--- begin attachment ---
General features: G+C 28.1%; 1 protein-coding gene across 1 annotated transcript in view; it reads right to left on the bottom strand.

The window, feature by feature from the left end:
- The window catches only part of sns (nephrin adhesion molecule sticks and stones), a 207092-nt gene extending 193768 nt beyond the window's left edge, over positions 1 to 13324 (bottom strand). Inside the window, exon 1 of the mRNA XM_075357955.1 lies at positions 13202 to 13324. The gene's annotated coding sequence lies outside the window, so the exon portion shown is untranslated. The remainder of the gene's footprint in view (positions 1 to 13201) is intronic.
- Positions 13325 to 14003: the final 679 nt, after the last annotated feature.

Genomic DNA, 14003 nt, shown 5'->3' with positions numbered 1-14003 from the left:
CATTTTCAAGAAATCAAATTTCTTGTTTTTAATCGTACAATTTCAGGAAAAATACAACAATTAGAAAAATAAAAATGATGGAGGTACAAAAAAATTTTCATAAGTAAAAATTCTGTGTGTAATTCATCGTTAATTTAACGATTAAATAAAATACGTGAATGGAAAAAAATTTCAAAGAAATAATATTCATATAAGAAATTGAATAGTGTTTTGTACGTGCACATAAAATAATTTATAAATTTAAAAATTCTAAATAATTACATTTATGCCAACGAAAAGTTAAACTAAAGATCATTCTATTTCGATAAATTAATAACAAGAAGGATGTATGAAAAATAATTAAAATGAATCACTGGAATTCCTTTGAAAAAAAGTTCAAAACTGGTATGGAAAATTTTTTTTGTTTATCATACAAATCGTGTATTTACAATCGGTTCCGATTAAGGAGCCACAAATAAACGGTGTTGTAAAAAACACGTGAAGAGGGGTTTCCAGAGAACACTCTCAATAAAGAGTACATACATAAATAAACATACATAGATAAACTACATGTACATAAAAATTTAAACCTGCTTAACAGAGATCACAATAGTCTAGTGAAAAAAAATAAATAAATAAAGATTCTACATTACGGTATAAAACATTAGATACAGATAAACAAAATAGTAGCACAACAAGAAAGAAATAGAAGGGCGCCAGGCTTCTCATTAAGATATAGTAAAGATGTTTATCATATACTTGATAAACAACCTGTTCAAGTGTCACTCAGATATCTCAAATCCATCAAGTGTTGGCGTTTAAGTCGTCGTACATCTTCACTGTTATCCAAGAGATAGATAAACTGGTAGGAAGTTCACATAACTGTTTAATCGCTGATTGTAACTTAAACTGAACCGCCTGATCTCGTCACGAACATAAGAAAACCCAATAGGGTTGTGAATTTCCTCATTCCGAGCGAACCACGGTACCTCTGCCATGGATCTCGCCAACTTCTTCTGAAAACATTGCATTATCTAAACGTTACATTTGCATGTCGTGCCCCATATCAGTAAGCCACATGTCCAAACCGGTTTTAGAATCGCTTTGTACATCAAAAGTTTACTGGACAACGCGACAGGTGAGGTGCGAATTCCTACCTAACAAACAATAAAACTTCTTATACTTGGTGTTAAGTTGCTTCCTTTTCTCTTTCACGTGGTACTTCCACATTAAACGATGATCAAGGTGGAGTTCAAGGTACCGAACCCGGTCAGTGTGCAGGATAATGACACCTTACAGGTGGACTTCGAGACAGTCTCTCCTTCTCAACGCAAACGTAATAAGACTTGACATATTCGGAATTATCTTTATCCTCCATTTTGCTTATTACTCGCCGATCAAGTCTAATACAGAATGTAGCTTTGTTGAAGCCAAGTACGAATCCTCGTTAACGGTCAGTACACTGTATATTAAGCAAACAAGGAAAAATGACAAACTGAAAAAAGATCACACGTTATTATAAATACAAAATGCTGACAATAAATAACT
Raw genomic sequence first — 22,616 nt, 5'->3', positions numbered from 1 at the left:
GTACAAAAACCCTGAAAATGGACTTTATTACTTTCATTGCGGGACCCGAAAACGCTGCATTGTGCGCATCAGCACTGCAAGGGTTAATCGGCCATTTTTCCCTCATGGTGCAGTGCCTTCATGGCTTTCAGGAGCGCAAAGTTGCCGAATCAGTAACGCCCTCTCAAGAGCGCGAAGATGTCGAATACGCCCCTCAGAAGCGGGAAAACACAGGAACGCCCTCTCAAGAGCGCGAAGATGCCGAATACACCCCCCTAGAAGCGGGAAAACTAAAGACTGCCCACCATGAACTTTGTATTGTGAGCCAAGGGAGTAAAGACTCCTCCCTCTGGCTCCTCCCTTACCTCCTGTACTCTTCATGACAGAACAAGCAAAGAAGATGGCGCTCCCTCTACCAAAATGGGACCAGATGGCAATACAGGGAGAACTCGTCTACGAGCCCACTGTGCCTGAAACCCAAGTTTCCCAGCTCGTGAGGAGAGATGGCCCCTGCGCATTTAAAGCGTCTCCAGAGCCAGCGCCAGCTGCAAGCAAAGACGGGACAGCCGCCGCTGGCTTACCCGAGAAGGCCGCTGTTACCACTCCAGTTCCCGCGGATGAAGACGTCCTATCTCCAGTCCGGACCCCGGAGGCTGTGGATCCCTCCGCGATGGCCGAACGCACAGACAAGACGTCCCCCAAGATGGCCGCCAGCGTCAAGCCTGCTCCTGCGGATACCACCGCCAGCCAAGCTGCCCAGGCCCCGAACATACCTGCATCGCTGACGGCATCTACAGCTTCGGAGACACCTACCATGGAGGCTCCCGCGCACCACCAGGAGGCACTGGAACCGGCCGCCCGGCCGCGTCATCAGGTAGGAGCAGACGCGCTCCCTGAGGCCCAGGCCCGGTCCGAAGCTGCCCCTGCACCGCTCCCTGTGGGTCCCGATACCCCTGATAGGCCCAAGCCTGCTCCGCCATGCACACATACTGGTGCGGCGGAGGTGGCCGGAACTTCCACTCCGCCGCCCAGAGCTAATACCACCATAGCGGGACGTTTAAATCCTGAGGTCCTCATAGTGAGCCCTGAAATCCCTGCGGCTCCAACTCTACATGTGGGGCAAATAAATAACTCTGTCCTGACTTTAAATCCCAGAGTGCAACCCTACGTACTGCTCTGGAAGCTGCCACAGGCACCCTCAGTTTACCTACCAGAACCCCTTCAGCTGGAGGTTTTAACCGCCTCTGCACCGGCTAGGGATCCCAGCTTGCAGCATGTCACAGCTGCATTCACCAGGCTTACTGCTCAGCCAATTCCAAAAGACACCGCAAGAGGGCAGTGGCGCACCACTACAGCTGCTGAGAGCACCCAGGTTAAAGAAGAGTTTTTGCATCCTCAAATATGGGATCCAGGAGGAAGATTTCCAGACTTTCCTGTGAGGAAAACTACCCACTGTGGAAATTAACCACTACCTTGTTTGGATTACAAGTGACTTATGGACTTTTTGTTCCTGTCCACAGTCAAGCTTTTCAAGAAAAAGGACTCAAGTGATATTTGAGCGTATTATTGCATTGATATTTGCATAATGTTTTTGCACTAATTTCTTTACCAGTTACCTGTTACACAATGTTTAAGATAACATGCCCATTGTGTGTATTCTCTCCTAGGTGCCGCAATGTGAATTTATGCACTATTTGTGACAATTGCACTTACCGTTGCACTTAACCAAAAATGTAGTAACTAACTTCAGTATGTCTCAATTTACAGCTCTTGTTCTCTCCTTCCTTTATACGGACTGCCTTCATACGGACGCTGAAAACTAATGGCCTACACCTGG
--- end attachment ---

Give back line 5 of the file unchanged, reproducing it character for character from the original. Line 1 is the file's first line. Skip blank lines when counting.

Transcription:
Genomic DNA, 14003 nt, shown 5'->3' with positions numbered 1-14003 from the left: